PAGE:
Due to high market losses and trading slumps, famous crypto exchange Coinbase is mulling to stop operations in Japan.
Customers will have until Feb. 16 to withdraw their fiat and crypto holdings, Coinbase said in a blog post Wednesday. Any remaining crypto held at Coinbase on or after Feb. 17 will be converted to yen, and the company will send any remaining cash to a guaranty account at the Legal Affairs Bureau in the month after that date, it said. “Due to market conditions, our company has made the difficult decision to halt operations in Japan,” according to the post. Coinbase plans to conduct a “complete review of our business in the country,” it said.
The business closure follows the firm’s decision to cut 20% of its workforce globally, the latest layoffs at the San Francisco-headquartered firm as it grapples with a slump in crypto assets. Coinbase is retreating from Japan even as the nation loosens some crypto rules, which has enticed rival Binance — the largest digital-asset exchange — to recently buy a local player to re-enter the country.
The cryptocurrency market is going through turbulent times as the plunging value of digital assets amid rising interest rates and the collapse of some of its biggest players, including FTX, have shaken the faith of investors in what was seen as the next big thing in the world of finance.
Coinbase, Crypto.com and Huobi have all announced plans to lay off about 20 per cent of their respective staff, while a source told Reuters earlier this month that Genesis, too, had cut jobs, equating to 30 per cent of its workforce.
All Coinbase Japan customers will have until Feb. 16 to withdraw their fiat and crypto holdings, the company said in a blog post. The company’s shares shed about 86 per cent of their value last year, amid a brutal selloff in cryptocurrencies ranging from bitcoin to dogecoin that wiped out more than a trillion dollars from the sector. Coinbase’s decision to exit comes only a few weeks after rival exchange Kraken said it, too, would cease its operations in Japan this month.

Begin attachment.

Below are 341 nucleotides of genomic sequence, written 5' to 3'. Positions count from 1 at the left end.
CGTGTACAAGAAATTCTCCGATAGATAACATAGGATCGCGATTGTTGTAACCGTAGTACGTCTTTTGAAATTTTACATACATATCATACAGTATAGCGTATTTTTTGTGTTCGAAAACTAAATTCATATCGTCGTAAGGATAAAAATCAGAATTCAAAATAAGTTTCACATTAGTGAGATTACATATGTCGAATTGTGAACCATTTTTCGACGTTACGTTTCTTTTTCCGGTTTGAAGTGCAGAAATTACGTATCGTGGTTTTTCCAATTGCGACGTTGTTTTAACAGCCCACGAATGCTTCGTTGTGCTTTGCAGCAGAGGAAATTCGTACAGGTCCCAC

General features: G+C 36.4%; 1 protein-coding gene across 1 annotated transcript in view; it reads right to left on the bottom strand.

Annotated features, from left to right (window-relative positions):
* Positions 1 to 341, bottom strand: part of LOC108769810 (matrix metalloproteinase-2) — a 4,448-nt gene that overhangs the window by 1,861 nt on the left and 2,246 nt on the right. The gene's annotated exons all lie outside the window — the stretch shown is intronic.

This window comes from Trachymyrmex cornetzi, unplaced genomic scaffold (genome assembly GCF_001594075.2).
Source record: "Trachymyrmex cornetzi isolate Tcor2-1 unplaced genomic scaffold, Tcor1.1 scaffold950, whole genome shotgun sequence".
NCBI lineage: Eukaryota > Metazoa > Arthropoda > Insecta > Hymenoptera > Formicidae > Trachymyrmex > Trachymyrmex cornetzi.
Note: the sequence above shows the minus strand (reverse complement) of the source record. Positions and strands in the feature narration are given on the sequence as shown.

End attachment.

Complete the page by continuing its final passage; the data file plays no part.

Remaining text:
Several firms have suffered from waning investor appetite for crypto after major exchange FTX blew up in September. Higher interest rates and worries of an economic downturn have also piled pressure on the crypto industry, as investors flee risky assets. The crypto sector’s woes have continued this year, marked by plunging deposits, layoffs and multiple legal hurdles.
Coinbase, Crypto.com and Huobi have all announced plans to lay off about 20% of their respective staff, while a source told Reuters earlier this month that Genesis, too, had cut jobs, equating to 30% of its workforce.
We’ve decided to wind down the majority of our operations in Japan, which led to eliminating most of the roles in our Japan entity,” Nana Murugesan, vice president for international and business development, said in an interview last week. Coinbase previously teamed up with Mitsubishi UFJ Financial Group to launch a crypto exchange in Japan in 2021.
Coinbase pledged to make the transition in Japan “as smooth as possible,” the blog post said. The company has segregated the yen and crypto assets of its customers in custody in compliance with Japan’s regulation, and is committed to ensuring that all its clients can withdraw their assets “at their earliest convenience,” it said.